Snapchat — The Rise and Fall and Rise Again

Startup Sapience
5 min readJul 15, 2020

I was about to introduce Snapchat as a messaging app. But since it portrays itself to be a camera company, let’s call it that for a second. So, Snapchat is a camera company that does not produce cameras per se. The main feature of their camera app is sending pictures and messages that are ephemeral in nature.

Image Credit: Snap Inc.

Snapchat started under the name Picaboo in 2011. Initially, Reggie Brown pitched the ephemeral concept to Evan Spiegel who brought in Bobby Murphy to code the app. Brown was the one who designed Snapchat’s logo, named Ghostface Chillah, inspired from the hip-hop group Wu-Tang Clan. Unfortunately, Brown was later forced out of the company, at which point the company was renamed to Snapchat.

Facebook had acquired Instagram for 1 billion dollars in 2012. But Snapchat was amassing users so quickly that it caught the eye of Facebook. Thus, Facebook reportedly offered to acquire Snapchat for 3 billion dollars, which Spiegel rejected immediately. And it seems that Instagram was repurposed to essentially become a Snapchat killer. It could incorporate nearly all features that Snapchat introduced. For example, Instagram introduced Instagram Stories, a feature that was copied from Snapchat’s Stories.

Image Credit: Instagram

Snapchat took a quick detour in the financial space and introduced Snapcash in 2014. It was a feature that allowed users to send and receive money through the app. However, there were already well-established players in the space. Think about Venmo, PayPal and Square. And it seemed that mixing a social messaging app with finances did not blend well. Thus, Snapcash ceased to operate in 2018.

Image Credit: Consumer Affairs

Snapchat was still acquiring users at a fast pace. Daily active users averaged 158 million by end of 2016. The user base consisted mostly of people in the 18 to 34-year-old age group. But they were getting a higher engagement from users under 25. These users visited Snapchat over 25 times a day for a total of over 30 minutes. Snapchat pointed out that this user base was less brand loyal and had plans to diversify it in the near future.

Snapchat renamed to Snap in September 2016. This coincided with the company’s dive into hardware products a few months later. Snap introduced Spectacles, smart glasses that allow users to record videos of up to 10 seconds. Snap generated a huge hype around Spectacles but once users actually tried them, they were quickly forgotten. The glasses only worked with Snap’s app, which was a letdown for most people. But Snap kept working on the Spectacles by giving it some upgrades over the years.

Image Credit: Snap Inc.

Snap filed for an IPO in March 2017, raising over 3 billion dollars at a valuation of around 20 billion dollars. Share price immediately rallied, giving the company a valuation of 33 billion dollars at the end of the trading day. Investors hoped that Snap was the next Facebook. But Facebook was already profitable at its IPO date, generating over a billion dollars in profit. Snap was the complete opposite. Its losses widened to 3.4 billion dollars in 2017. Moreover, Facebook essentially did not have direct social media competitors. It did not have to compete for user engagement and active users. Snap came in at a time where it has to fight the likes of Instagram, Whatsapp and Twitter for user time.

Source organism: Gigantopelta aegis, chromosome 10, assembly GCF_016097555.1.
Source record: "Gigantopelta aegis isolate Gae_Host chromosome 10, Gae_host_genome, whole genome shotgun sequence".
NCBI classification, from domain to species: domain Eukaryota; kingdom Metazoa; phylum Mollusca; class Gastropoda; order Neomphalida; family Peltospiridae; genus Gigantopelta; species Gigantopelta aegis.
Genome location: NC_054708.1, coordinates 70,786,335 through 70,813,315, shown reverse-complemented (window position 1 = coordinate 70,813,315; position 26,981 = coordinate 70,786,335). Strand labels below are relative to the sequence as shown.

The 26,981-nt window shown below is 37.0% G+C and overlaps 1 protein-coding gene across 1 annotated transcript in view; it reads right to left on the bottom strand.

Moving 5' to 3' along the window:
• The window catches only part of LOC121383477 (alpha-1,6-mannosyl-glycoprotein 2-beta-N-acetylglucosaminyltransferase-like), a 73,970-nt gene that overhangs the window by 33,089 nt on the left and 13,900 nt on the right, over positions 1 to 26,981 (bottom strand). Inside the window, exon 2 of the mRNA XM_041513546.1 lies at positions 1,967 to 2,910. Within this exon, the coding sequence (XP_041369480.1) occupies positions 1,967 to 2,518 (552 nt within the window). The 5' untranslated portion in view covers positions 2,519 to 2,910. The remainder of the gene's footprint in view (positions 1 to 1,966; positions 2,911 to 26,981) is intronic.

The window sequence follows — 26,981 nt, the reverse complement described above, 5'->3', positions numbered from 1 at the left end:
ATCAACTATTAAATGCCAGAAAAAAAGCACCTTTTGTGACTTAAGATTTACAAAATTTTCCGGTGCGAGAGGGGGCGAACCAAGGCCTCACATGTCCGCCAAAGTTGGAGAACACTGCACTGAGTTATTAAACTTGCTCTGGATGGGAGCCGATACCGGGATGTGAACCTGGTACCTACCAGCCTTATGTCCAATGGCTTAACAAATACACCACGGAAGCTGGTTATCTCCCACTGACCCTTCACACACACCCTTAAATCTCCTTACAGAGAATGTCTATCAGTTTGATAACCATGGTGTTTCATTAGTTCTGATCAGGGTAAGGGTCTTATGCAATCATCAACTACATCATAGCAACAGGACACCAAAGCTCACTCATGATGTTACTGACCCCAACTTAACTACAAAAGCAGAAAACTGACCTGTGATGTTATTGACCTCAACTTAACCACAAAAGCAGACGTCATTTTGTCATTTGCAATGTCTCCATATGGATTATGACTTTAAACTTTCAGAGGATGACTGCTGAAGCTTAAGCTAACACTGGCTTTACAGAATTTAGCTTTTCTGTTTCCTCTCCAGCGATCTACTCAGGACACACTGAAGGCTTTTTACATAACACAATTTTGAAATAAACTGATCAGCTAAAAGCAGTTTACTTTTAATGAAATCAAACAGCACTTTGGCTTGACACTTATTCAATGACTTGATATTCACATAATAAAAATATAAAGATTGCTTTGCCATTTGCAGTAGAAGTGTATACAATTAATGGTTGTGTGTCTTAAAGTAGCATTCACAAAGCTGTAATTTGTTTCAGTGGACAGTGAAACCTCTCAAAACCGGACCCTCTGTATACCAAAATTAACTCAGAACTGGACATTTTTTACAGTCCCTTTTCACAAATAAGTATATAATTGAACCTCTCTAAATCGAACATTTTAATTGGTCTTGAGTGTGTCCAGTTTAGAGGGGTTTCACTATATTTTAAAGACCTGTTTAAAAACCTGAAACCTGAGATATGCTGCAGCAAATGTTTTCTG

At the end of 2017, Snap announced a redesign that was so controversial that over 1 million people signed a petition to remove the update. Apparently, when Kylie Jenner tweeted about ditching Snap, the stock lost 6%, or 1.3 billion dollars in market value.

Image Credit: Promatic

2017 was definitely not a good year for Snap investors. Revenue was growing below expectations reflecting the slow increase in average daily active users. Instagram was amassing users at a much faster clip. It seemed to be the bane of Snap. The stock price was down by more than 45% since its peak in 2017. But that was not the bottom.

Image Credit: Recode

By end of 2018, the stock price was down 60% since its IPO. Competition from Instagram coupled with user’s frustration with the app redesign led Snap to lose active users. In turn, they had a hard time attracting advertisers to the platform. Revenue per active user was rising, but that did not mean much if they started losing active users. Moreover, they were caught up in the sell off of social media stocks after Facebook and Twitter faced scrutiny from the U.S. government over election matters.

2019 proved to be a better year, with the stock price rising by 180%. Investors’ confidence was boosted by the metrics Snap posted. Average revenue per user was not only rising but it was also accompanied by a rise in daily active users. By end of 2019, there was an average of 218 million daily active users.

Snapchat Avg. Daily Active Users

Moreover, Snap introduced new features that generated avenues for monetization opportunities. They announced an ad-supported gaming platform and an audience network that will allow Snap to place ads in third-party apps.

Image Credit: Snap Inc.

Snap was also rolling out the redesigned Android app, which was designed to capture more customers outside the U.S. They even introduced Snap Originals, scripted TV shows made only for Snapchat, to retain the younger audience. Advertizers also appreciated Snap’s improved campaign analytics and change in content distribution on the platform.

Image Credit: Snap Inc.

Snap has indeed made a comeback lately. But can it sustain its growth to achieve profitability? Or is it on a downtrend once again? I personally do not use Snapchat. Do you use the app? Is it worth your time? How is it compared to Instagram? As always, let us know.



Startup Sapience

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